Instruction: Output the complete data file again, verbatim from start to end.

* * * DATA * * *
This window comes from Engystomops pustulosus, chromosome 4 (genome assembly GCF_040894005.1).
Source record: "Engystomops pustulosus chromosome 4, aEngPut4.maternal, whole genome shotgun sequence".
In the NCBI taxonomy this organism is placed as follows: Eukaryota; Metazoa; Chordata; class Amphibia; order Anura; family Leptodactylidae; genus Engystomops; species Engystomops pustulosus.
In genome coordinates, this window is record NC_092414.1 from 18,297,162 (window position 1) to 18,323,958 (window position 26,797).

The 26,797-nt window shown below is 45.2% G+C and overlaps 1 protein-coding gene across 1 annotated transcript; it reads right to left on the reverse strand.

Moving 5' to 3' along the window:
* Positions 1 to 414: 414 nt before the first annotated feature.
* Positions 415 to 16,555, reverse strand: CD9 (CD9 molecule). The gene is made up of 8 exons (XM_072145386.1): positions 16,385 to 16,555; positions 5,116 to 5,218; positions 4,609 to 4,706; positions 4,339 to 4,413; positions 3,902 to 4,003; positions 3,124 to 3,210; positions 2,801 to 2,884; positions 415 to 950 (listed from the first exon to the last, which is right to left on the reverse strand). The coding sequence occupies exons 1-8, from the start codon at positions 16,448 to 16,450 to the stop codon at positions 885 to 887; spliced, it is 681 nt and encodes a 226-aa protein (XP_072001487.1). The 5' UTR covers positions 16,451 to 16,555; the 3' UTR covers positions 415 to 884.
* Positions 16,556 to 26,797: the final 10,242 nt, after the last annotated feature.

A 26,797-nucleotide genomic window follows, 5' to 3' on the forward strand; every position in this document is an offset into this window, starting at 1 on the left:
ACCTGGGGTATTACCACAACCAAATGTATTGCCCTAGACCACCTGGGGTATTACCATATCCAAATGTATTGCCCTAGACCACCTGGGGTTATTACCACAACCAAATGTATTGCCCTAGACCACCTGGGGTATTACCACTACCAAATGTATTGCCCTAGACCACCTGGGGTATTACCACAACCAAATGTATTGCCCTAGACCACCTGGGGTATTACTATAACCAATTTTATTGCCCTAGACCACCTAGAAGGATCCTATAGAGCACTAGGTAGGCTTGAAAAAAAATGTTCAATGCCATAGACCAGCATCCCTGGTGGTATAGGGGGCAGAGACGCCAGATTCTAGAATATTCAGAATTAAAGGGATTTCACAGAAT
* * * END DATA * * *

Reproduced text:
This window comes from Engystomops pustulosus, chromosome 4 (genome assembly GCF_040894005.1).
Source record: "Engystomops pustulosus chromosome 4, aEngPut4.maternal, whole genome shotgun sequence".
In the NCBI taxonomy this organism is placed as follows: Eukaryota; Metazoa; Chordata; class Amphibia; order Anura; family Leptodactylidae; genus Engystomops; species Engystomops pustulosus.
In genome coordinates, this window is record NC_092414.1 from 18,297,162 (window position 1) to 18,323,958 (window position 26,797).

The 26,797-nt window shown below is 45.2% G+C and overlaps 1 protein-coding gene across 1 annotated transcript; it reads right to left on the reverse strand.

Moving 5' to 3' along the window:
* Positions 1 to 414: 414 nt before the first annotated feature.
* Positions 415 to 16,555, reverse strand: CD9 (CD9 molecule). The gene is made up of 8 exons (XM_072145386.1): positions 16,385 to 16,555; positions 5,116 to 5,218; positions 4,609 to 4,706; positions 4,339 to 4,413; positions 3,902 to 4,003; positions 3,124 to 3,210; positions 2,801 to 2,884; positions 415 to 950 (listed from the first exon to the last, which is right to left on the reverse strand). The coding sequence occupies exons 1-8, from the start codon at positions 16,448 to 16,450 to the stop codon at positions 885 to 887; spliced, it is 681 nt and encodes a 226-aa protein (XP_072001487.1). The 5' UTR covers positions 16,451 to 16,555; the 3' UTR covers positions 415 to 884.
* Positions 16,556 to 26,797: the final 10,242 nt, after the last annotated feature.

A 26,797-nucleotide genomic window follows, 5' to 3' on the forward strand; every position in this document is an offset into this window, starting at 1 on the left:
ACCTGGGGTATTACCACAACCAAATGTATTGCCCTAGACCACCTGGGGTATTACCATATCCAAATGTATTGCCCTAGACCACCTGGGGTTATTACCACAACCAAATGTATTGCCCTAGACCACCTGGGGTATTACCACTACCAAATGTATTGCCCTAGACCACCTGGGGTATTACCACAACCAAATGTATTGCCCTAGACCACCTGGGGTATTACTATAACCAATTTTATTGCCCTAGACCACCTAGAAGGATCCTATAGAGCACTAGGTAGGCTTGAAAAAAAATGTTCAATGCCATAGACCAGCATCCCTGGTGGTATAGGGGGCAGAGACGCCAGATTCTAGAATATTCAGAATTAAAGGGATTTCACAGAAT